Pumpkin the great white shark has been hanging out in the Minas Basin.
The 300-kilogram shark, which was tagged with a transmitter off Cape Cod last summer, showed up on underwater receivers Saturday near Cheverie, where Kings-Hants MP Scott Brison was planning his annual barbecue that took place Sunday. Data from receivers shows the 2.7-metre-long shark also swam near Bramber, Kempt Shore, Avonport and the mouth of the Avon River.
“She was over visiting Scotty before his big old picnic,” said Darren Porter, a local fisherman who regularly checks the receivers in the area as part of a study being conducted for a tidal power company.
Pumpkin is likely feeding on seals, Porter said.
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“There are quite a few seals around that area right now,” he said.
Porter, who fishes from a dory, isn’t particularly worried about Pumpkin’s presence. “I just don’t get in the water. But in my boat I’m fine.”
There’s no disadvantage to having the beautiful creatures in the area, he said. “They keep the seals in control. It balances nature.”
Greg Skomal tagged Pumpkin on July 15, 2016.
“We hire a plane to spot the sharks off the Cape, and then we approach them in a small vessel,” said Skomal, a biologist and senior scientist at the Massachusetts division of Marine Fisheries.
“Then we place the tag at the base of the dorsal fin using a long tagging pole and an intramuscular dart.”
He’s not surprised Pumpkin popped up in Nova Scotia waters.
“We’ve had a number of sharks that we’ve tagged over the years detected in the Minas Basin,” Skomal said, noting there have been six since 2011.
He agrees with Porter that Pumpkin is likely feasting on seals. “I suspect that if she’s having good success foraging in that area, she may go back year after year.”
The risk posed by Pumpkin’s presence in the area is likely pretty low, he said. “You guys don’t have any shark attacks there and I’m sure that the sharks have been going there for years.”
A philanthropist who sponsored Skomal’s research chose the name Pumpkin for the shark. “It’s purely ironic that it happens to go to pumpkin country.”
The white shark population off the eastern seaboard is rebounding after periods of low abundance due to over-exploitation, he said.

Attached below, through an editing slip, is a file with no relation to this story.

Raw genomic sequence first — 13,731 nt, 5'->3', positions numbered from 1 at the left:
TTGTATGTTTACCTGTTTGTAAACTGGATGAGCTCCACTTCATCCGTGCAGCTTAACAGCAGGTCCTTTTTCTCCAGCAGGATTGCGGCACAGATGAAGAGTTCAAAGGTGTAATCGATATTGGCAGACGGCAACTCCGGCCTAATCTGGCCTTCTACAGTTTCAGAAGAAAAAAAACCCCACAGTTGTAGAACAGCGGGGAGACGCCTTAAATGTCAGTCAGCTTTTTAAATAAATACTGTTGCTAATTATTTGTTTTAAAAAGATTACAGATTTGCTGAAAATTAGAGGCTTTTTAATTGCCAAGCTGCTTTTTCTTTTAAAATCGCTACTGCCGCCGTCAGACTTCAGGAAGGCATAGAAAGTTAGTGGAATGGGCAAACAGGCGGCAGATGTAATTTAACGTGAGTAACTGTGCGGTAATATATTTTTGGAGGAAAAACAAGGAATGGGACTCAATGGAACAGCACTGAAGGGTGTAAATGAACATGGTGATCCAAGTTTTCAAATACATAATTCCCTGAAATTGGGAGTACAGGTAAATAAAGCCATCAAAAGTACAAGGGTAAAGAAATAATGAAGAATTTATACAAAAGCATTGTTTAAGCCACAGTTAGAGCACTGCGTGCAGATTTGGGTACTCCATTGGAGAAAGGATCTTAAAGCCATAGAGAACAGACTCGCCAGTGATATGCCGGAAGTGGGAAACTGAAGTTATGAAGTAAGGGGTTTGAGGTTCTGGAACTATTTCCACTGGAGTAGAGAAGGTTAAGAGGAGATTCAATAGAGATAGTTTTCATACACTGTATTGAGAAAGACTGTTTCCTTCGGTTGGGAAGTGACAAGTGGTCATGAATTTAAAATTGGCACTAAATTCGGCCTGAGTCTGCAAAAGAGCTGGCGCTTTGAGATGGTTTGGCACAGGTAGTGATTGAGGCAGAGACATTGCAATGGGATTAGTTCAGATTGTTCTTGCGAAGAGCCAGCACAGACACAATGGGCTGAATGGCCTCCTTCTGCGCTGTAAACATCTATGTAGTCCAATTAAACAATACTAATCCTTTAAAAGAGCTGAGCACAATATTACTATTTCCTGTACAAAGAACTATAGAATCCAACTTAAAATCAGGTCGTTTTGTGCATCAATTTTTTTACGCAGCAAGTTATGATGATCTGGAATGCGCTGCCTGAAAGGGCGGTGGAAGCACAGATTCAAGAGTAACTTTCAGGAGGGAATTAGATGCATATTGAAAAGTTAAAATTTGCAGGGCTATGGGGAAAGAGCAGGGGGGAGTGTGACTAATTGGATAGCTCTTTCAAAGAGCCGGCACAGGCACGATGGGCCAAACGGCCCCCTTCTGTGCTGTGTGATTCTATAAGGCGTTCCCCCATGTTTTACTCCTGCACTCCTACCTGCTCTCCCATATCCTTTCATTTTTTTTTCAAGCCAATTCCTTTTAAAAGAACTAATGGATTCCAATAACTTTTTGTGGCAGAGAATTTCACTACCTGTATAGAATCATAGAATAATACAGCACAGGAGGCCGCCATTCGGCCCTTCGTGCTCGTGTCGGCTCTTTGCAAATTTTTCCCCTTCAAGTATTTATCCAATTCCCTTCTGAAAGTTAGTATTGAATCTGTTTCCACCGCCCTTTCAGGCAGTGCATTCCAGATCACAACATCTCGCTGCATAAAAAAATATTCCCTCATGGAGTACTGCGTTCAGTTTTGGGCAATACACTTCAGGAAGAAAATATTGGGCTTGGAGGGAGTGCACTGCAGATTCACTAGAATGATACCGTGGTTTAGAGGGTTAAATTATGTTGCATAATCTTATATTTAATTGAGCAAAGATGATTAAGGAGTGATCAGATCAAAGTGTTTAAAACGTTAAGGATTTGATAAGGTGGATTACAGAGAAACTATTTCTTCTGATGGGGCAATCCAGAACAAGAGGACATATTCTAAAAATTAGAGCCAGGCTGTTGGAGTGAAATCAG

“It is responding to conservation,” Skomal said.
White sharks were largely bycatch in fisheries targeting other types of shark, tuna and swordfish, he said. “We think that knocked the population down in the ’70s and ’80s, and then we put some protection in place in the U.S. in 1997 and … it’s listed as a species at risk in Canadian waters. So it’s got some level of protection there as well. And so it’s responding and it seems like the population is coming back.”
Vemco, a division of Nova Scotia’s Amirix Systems Inc., made the transmitter that helped give away Pumpkin’s position.
“For years they send out a signal. So wherever they go in the Atlantic Ocean, they ping, and if they go by somebody’s receiver, you pick it up,” Porter said.
Big Moon Power, which aims to launch a tidal project in the area, paid for the receivers he checks as a volunteer.
“It’s not just for sharks,” Porter said. “This morning we have 107 fish that had transmitters in them we detected.”
He helped implant a total of 60 skate, American shad and striped bass with the tracking tags. But there are loads of other outfits tagging sea life, including Acadia University, Dalhousie University’s Ocean Tracking Network, and the Department of Fisheries and Oceans.
“If it comes by our receivers, we pick it up,” Porter said.
He goes out at low tide with a computer to download the information from the receivers about what’s swimming past.
Pumpkin’s arrival in Nova Scotia waters comes just in time for Shark Week, the Discovery Channel’s focus on all things toothy, fast and grey.
“Who doesn’t like Shark Week?” Porter said. “There are very few people who don’t watch it.”
In other shark-related news, Big Spruce Brewing out of Nyanza, Victoria County, is slated to release Tag! You’re It in early August. A portion of the sales will support ocean research work.